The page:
What Happened Last Year?
The last year has been fantastic for literally everyone other than those who held too much Cash or were straight away bearish.
Nifty went up nearly 60% in the last year. 65% of stocks traded on the NSE did even better than that. Trend following systems had a splendid time as did Value or Growth factors.
Only the quality factor trailed a bit but in the long term, they have performed much better than most other factors.
A good bull market brings a lot of hubris to those who were lucky to be part of the wave.
From thinking about quitting one’s job and taking up trading / investing as full time to deciding to invest everything based on one’s own analysis, it’s easy to assume that we know better and it’s worth changing.
Bull markets like the one we saw the last year are kind of pretty rare.
While we have been in a bull market from 2013 onwards, the first leg of the bull market is the one that really shores up the returns. The next couple of years while good are generally in no way comparable to the first.
In the last few days, there has been a lot of hoopla around Index funds raising their expense ratios. This is because the expense ratio went up from 0.10% to 0.20%.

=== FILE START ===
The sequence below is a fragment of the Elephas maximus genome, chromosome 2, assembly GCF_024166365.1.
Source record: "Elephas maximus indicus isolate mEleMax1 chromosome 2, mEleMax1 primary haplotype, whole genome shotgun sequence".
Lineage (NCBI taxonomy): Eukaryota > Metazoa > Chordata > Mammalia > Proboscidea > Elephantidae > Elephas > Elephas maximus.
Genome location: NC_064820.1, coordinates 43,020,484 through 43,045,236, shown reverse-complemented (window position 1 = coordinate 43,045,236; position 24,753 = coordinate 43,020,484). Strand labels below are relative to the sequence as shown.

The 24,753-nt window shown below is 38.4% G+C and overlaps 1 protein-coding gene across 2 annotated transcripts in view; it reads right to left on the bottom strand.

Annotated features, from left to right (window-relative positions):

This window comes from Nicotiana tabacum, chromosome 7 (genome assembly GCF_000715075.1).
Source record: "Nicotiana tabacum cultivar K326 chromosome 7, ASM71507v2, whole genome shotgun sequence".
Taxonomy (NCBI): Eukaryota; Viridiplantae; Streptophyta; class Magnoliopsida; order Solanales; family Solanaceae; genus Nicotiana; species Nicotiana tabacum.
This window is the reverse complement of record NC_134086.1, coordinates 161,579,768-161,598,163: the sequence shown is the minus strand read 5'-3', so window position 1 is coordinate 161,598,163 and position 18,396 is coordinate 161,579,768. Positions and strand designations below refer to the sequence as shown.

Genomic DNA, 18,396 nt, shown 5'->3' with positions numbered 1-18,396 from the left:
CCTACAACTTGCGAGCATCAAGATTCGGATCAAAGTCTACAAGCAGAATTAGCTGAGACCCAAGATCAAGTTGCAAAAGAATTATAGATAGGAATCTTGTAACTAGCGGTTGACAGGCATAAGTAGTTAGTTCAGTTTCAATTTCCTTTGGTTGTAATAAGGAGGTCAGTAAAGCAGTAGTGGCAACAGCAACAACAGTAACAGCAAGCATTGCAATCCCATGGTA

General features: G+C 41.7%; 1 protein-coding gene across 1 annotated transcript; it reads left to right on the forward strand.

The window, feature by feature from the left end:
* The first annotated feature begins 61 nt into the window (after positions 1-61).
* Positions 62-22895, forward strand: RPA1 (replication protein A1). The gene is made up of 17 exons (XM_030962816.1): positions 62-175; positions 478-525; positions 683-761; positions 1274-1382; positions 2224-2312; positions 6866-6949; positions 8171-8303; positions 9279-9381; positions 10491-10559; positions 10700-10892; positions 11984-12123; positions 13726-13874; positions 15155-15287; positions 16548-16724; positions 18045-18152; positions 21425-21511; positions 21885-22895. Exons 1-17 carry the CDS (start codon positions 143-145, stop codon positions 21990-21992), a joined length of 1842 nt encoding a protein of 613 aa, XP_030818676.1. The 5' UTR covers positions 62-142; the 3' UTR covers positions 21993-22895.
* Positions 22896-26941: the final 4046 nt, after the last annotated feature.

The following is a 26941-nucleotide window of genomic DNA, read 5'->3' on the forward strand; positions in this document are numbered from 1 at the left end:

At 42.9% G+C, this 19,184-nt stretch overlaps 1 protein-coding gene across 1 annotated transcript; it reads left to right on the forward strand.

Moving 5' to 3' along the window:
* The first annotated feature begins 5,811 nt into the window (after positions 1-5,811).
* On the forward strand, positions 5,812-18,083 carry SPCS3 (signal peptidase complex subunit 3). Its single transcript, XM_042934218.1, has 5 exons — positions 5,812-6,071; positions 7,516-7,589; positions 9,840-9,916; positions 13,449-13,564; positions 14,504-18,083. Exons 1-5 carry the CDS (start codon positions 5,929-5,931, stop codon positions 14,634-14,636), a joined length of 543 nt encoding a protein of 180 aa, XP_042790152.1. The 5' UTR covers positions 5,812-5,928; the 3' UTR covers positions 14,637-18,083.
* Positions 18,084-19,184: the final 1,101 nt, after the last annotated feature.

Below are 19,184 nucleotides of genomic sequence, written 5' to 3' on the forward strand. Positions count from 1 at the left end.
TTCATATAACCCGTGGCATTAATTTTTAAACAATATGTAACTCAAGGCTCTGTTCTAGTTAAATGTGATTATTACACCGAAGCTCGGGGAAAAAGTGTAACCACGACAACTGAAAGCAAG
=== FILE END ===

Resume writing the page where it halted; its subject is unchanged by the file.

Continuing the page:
I am if you are a regular reader of this blog and belong to the old school, the school that cost me 2.5% for purchasing a piddly stock, 0.20% to me is still way cheap given how impossibly tough it is for Individuals to actually replicate the same directly in the markets.
The other day I was talking to a prospective client and he mentioned that his weakness was his own behavior. While he felt that this was negative and it indeed is, I felt that the positive was his ability to understand his own point of weakness.
Very few actually are able to analyze their own Strength and Weakness let alone work on how to eliminate the weakness.
If you were to invest say a sum of 50 Lakhs into a PMS, over time you should expect to pay the fund manager approximately 2 to 3% of the fee or 1 Lakh to 1.5 Lakhs per year.
A mutual fund bought through a distributor would cost you similarly. A DIY on the other hand can be multiple times cheaper than this.
Even after the fee hike, an Index fund will still cost you just around 10K per year which is more or less in line with most advisory fees.
If the returns are the same, it’s easy to wonder why people are willing to pay such a high fee when the same products are available at a fraction of the cost.